March 13, 2019 / 9:34 AM / 4 months ago

Norwegian Air to seek compensation from Boeing for MAX groundings

OSLO (Reuters) - Norwegian Air (NWC.OL) said on Wednesday it will seek compensation from plane maker Boeing (BA.N) for lost revenue and extra costs after grounding its fleet of 737 MAX 8 aircraft in the wake of the Ethiopian Airlines crash.

FILE PHOTO: Bjorn Kjos, CEO of Norwegian Group, speaks during the presentation of Norwegian Air first low cost transatlantic flight service from Argentina at Ezeiza airport in Buenos Aires, Argentina, March 8, 2018. REUTERS/Marcos Brindicci

“We expect Boeing to take this bill,” Norwegian said in an emailed statement to Reuters.

The Oslo-based airline has 18 ‘MAX’ passenger jets in its 163-aircraft fleet. European regulators on Tuesday grounded the aircraft following Sunday’s crash of a similar plane in Ethiopia, which killed 157 people and was the second crash involving that type of plane since October. [nL3N20Z0R6]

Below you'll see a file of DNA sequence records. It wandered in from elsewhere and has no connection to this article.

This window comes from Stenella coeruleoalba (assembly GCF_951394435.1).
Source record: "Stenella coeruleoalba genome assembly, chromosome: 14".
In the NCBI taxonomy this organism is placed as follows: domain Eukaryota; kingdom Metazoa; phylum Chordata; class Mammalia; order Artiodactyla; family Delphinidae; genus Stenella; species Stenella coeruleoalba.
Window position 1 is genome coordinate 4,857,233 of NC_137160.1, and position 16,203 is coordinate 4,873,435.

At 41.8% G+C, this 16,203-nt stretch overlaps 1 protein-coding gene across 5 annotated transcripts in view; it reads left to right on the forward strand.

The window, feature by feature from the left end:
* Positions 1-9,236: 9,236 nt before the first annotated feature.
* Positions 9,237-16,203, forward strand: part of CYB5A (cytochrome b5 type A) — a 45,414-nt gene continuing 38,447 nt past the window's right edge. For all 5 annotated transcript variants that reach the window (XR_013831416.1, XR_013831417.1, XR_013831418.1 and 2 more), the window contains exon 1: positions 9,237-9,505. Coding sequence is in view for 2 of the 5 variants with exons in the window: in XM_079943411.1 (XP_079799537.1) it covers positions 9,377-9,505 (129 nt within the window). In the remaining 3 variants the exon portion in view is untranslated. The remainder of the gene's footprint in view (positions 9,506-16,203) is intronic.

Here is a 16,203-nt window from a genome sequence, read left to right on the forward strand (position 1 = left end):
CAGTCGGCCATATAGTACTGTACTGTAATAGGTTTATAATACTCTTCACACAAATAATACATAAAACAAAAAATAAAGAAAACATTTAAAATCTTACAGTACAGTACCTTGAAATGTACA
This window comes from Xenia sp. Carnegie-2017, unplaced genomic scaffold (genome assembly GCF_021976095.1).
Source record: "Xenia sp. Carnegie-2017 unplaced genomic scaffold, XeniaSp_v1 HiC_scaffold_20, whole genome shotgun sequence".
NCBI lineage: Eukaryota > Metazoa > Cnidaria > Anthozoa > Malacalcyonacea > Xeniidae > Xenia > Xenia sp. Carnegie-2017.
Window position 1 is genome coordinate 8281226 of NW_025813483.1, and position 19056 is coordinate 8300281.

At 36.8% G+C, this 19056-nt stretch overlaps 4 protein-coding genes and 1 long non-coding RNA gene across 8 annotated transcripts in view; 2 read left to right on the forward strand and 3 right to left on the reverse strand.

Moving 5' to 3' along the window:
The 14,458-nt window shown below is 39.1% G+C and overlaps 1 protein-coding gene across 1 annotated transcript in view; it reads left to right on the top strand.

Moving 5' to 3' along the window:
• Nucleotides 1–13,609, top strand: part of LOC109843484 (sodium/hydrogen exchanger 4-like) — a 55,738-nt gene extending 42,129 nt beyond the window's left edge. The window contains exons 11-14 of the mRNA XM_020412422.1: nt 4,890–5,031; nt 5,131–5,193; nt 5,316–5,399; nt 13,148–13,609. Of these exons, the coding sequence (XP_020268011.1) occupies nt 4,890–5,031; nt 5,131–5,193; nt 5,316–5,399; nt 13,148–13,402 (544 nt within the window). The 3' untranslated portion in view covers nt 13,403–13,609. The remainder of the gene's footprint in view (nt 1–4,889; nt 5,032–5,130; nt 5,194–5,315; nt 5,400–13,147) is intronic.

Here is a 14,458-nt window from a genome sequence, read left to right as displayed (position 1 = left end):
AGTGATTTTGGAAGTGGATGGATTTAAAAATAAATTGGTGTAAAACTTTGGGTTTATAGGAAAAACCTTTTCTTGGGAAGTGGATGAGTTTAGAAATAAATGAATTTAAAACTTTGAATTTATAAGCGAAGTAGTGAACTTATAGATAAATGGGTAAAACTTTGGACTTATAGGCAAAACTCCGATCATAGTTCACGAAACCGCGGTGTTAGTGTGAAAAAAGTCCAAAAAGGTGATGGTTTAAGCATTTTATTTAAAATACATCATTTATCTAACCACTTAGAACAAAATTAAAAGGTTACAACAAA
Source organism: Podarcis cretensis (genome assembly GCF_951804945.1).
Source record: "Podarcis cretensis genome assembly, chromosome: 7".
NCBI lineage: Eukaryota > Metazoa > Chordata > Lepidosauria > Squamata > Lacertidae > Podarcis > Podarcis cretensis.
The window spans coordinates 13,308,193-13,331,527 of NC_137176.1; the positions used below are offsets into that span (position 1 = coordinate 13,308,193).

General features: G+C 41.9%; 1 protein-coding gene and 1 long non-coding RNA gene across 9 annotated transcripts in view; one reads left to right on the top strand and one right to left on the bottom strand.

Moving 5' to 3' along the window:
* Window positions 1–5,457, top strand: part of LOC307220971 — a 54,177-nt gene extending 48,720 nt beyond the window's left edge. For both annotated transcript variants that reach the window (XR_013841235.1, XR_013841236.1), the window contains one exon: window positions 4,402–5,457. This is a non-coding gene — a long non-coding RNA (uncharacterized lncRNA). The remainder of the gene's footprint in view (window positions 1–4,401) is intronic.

Boeing Chief Executive Dennis Muilenburg told employees on Monday that he was confident in the safety of the 737 MAX in an email to employees which was seen by Reuters. [nL1N20Y1K8]

Industry sources, however, said the planemaker faces big claims after the crash.

Norwegian has bet heavily on the ‘MAX’ to become its aircraft of choice for short and medium-range flights in coming years as the low-cost carrier seeks to boost its fuel efficiency and thus cut the cost of flying.

The airline was maintaining its order for more aircraft of the same type from Boeing, spokesman Lasse Sandaker-Nielsen said.

Norwegian is expected to take delivery of dozens more of the ‘MAX’ in coming years, raising the overall number to more than 70 by year-end 2021, according to recent company announcements.

Norwegian cancelled some flights on Tuesday and on Wednesday it cancelled at least three dozen departures, its website showed, most of which were due to fly from airports in Oslo, Stockholm and other Nordic cities.

The company said it aimed to minimise the impact on passengers by booking them on to other flights and utilising other types of planes from its fleet to help fill the gaps.

“We are able to accommodate most intra-European passengers by these efforts but are still working on other options for our passengers travelling between Ireland and the U.S.,” Norwegian said.

Reporting by Terje Solsvik and Lefteris Karagiannopoulos; Editing by Kim Coghill and Susan Fenton

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